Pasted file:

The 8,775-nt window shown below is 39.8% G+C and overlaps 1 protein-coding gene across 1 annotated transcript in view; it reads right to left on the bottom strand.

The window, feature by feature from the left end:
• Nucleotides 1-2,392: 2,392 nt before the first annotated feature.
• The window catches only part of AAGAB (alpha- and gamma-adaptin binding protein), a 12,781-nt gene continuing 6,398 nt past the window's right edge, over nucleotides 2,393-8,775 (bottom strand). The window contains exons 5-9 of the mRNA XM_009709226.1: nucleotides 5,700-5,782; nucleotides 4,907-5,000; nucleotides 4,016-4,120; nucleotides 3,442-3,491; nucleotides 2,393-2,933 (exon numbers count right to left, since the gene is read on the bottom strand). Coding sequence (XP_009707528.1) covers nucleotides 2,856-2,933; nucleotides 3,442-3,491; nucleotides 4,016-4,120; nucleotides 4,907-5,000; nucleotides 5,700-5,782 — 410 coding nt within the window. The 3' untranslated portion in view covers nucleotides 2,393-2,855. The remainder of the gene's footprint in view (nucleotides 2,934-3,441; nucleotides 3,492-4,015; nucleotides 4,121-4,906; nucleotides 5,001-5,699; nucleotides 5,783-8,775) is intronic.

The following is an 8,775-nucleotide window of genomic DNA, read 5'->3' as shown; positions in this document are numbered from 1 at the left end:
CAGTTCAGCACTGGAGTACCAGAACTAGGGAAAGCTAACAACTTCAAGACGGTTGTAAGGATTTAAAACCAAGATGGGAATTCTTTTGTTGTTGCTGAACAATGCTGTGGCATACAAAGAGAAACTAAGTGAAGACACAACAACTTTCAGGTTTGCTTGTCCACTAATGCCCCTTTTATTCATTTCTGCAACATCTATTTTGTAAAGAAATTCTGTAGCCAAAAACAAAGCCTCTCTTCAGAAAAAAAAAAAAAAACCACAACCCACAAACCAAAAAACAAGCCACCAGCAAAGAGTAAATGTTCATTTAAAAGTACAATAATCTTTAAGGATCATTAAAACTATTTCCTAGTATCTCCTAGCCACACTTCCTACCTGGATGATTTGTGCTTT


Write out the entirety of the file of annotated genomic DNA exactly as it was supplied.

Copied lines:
The 8,775-nt window shown below is 39.8% G+C and overlaps 1 protein-coding gene across 1 annotated transcript in view; it reads right to left on the bottom strand.

The window, feature by feature from the left end:
• Nucleotides 1-2,392: 2,392 nt before the first annotated feature.
• The window catches only part of AAGAB (alpha- and gamma-adaptin binding protein), a 12,781-nt gene continuing 6,398 nt past the window's right edge, over nucleotides 2,393-8,775 (bottom strand). The window contains exons 5-9 of the mRNA XM_009709226.1: nucleotides 5,700-5,782; nucleotides 4,907-5,000; nucleotides 4,016-4,120; nucleotides 3,442-3,491; nucleotides 2,393-2,933 (exon numbers count right to left, since the gene is read on the bottom strand). Coding sequence (XP_009707528.1) covers nucleotides 2,856-2,933; nucleotides 3,442-3,491; nucleotides 4,016-4,120; nucleotides 4,907-5,000; nucleotides 5,700-5,782 — 410 coding nt within the window. The 3' untranslated portion in view covers nucleotides 2,393-2,855. The remainder of the gene's footprint in view (nucleotides 2,934-3,441; nucleotides 3,492-4,015; nucleotides 4,121-4,906; nucleotides 5,001-5,699; nucleotides 5,783-8,775) is intronic.

The following is an 8,775-nucleotide window of genomic DNA, read 5'->3' as shown; positions in this document are numbered from 1 at the left end:
CAGTTCAGCACTGGAGTACCAGAACTAGGGAAAGCTAACAACTTCAAGACGGTTGTAAGGATTTAAAACCAAGATGGGAATTCTTTTGTTGTTGCTGAACAATGCTGTGGCATACAAAGAGAAACTAAGTGAAGACACAACAACTTTCAGGTTTGCTTGTCCACTAATGCCCCTTTTATTCATTTCTGCAACATCTATTTTGTAAAGAAATTCTGTAGCCAAAAACAAAGCCTCTCTTCAGAAAAAAAAAAAAAAACCACAACCCACAAACCAAAAAACAAGCCACCAGCAAAGAGTAAATGTTCATTTAAAAGTACAATAATCTTTAAGGATCATTAAAACTATTTCCTAGTATCTCCTAGCCACACTTCCTACCTGGATGATTTGTGCTTT